Tuesday, July 03, 2007
Wednesday, May 16, 2007
They now have a free domain typo tool available at their site. Since I do some proactive copyright/tm searches for clients, I'm always on the lookout for more ways to research. I ran a couple of recent searches I did for clients and found a few domains that I hadn't come across through other methods. (Of course, I wouldn't register tm/copyright domains for my own purposes!) It also has a few other capabilities that make it a cut above other typo tools.
Check it out yourself before they start to make it a paid service.
Monday, May 14, 2007
I've been having a bit of a problem lately. When I register/purchase/win an auction for a new domain name, by default depending on the registrar, it will set the name servers to one of the parking services I deal with. This saves me having to manually go in to change the name servers. The problem is I don't always immediately add those domains to my parking account. I try to deal with parking bits just once a day. Seems like that is a more productive use of my time. Unfortunately, it seems that some unscrupulous people are tracking name server domain gains and adding gained domains to their accounts with the same parking companies. Essentially they are trying to steal the revenue from the domains. The normal procedure with the companies I deal with is that you need to submit a ticket to get ownership of the domain verified.
I've mentioned this to a few active domains who basically gave a virtual shrug of their shoulders as if to say there's nothing wrong with it.
Come on. These same people have to be doing it to more than just my domains. Aren't parking companies noticing this? Unless of course they are the ones responsible.
I have no problem with the parking company receiving any revenue generated because of my own delay in adding domains. But I do have a problem with people that are essentially stealing. I also have a problem with parking companies that sit back while people do this and put the onus on the legitimate owner. Meanwhile, while I wait a day or two or three for ownership to be verified, the thief continues to make money.
I'm not a Sedo fan by any means, but I do have to say at least this is one thing they have right: if the email address associated with a domain does not match the email address they have on file for you, they will verify ownership. Granted their reasoning is more likely tied into concerns about sales than about parking revenue... and this also poses problems for those of us that use multiple email addresses on our domain ownership records... but how much work would it be for parking companies to implement such a practice? Or at least to take action on people stealing the traffic/revenue of others.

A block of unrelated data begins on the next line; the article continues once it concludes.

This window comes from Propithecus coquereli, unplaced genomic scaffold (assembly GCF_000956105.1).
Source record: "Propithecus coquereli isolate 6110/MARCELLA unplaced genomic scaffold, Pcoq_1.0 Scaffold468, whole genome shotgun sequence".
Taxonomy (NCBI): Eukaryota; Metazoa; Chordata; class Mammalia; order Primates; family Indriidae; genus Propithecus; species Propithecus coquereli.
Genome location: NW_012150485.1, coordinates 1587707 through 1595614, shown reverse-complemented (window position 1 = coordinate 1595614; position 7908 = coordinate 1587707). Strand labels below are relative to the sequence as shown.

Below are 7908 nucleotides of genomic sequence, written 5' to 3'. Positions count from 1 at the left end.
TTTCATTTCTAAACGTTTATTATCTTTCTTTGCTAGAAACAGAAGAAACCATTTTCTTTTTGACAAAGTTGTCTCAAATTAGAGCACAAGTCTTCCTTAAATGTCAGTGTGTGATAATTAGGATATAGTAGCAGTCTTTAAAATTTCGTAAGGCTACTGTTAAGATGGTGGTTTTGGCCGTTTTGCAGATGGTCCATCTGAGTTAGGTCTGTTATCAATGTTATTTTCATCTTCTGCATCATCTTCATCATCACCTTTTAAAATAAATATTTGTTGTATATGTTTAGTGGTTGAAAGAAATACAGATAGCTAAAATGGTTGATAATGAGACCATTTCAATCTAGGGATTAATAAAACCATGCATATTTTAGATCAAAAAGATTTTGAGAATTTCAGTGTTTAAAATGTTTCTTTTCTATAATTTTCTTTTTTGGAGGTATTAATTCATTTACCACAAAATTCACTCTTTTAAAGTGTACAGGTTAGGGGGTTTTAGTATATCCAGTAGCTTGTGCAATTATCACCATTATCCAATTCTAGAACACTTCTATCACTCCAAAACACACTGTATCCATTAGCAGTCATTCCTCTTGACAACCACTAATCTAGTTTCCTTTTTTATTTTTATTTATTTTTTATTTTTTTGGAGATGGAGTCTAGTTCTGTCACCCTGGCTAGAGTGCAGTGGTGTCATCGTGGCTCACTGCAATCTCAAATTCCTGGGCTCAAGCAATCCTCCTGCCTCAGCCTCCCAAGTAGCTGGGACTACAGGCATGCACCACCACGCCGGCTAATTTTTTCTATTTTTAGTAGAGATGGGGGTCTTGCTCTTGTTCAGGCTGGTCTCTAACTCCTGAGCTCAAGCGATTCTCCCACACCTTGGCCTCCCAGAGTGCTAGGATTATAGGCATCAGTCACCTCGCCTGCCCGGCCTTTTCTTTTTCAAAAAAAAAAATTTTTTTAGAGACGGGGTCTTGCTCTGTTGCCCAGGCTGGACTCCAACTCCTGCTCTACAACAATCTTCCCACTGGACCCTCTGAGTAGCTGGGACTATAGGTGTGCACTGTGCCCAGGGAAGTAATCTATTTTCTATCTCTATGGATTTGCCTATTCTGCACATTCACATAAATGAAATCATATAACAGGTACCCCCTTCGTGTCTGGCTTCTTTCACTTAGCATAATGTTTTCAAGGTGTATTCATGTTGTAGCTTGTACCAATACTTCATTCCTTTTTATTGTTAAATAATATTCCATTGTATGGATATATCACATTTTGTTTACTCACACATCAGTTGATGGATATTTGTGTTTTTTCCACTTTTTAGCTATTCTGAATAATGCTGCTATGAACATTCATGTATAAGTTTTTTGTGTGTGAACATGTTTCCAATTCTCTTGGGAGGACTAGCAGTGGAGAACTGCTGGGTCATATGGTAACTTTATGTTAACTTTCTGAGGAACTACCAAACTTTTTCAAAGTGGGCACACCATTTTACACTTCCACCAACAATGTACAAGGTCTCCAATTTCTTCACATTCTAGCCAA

Sunday, May 13, 2007
I'll give you a personal example. For one of my businesses - email newsletter publishing, a typical click on Adwords runs close to $2. Several years back, I started picking up some generic keywords/phrases related to that business. These domains individually get anywhere from 5 to 200 unique visitors a month. Let's figure that I have a dozen domains that are generic and averaging 1000 unique visitors a month overall. Renewal costs run a whopping $84 a year. If I were to spend that money on PPC advertising @ $2/click, that would work out to 42 clicks a year. Instead, I'm getting around 12,000 visitors a year. If I were paying for that traffic, I'd be spending $24,000 a year. A bit of a difference wouldn't you say?
The best part is, even at the $2 per visitor, I am still making money. All this does is increase my profits even further.
Right now, it's almost impossible to find good generics that will get type-in traffic like this just for registration costs in the .com extension (pretty much any other extension is useless for generics as far as type-in traffic goes). Many of these domains suitable for your business might already be held by your competitors. But it's more than likely a good chunk of them are being held by domain speculators. Basically people that thought enough ahead of time to register these domains.
Most domainers will "park" their domains. I'm sure you've come across a fair share of parking pages in your time using the net. Basically these look like search pages - often with ads. Domainers make money when someone clicks on one of these ads.
The bulk of generic domains are sold based on the revenue generated by them or revenue combined with traffic. This isn't always the case. There are many domains that go for much more just because they are simply great domains for branding purposes.
A couple of years ago, if buying a domain based on revenue/traffic, you could expect to pay between 2-5 years revenue. Now solid generics are getting anywhere from 3-100 years revenue. Even at 100 years revenue or more they can still be an incredible bargain. Let me explain why....
When a domain is parked, the owner of the domain is getting a small cut of the CPC paid by an advertiser. There is the company selling the advertising and the parking company that also have to make money.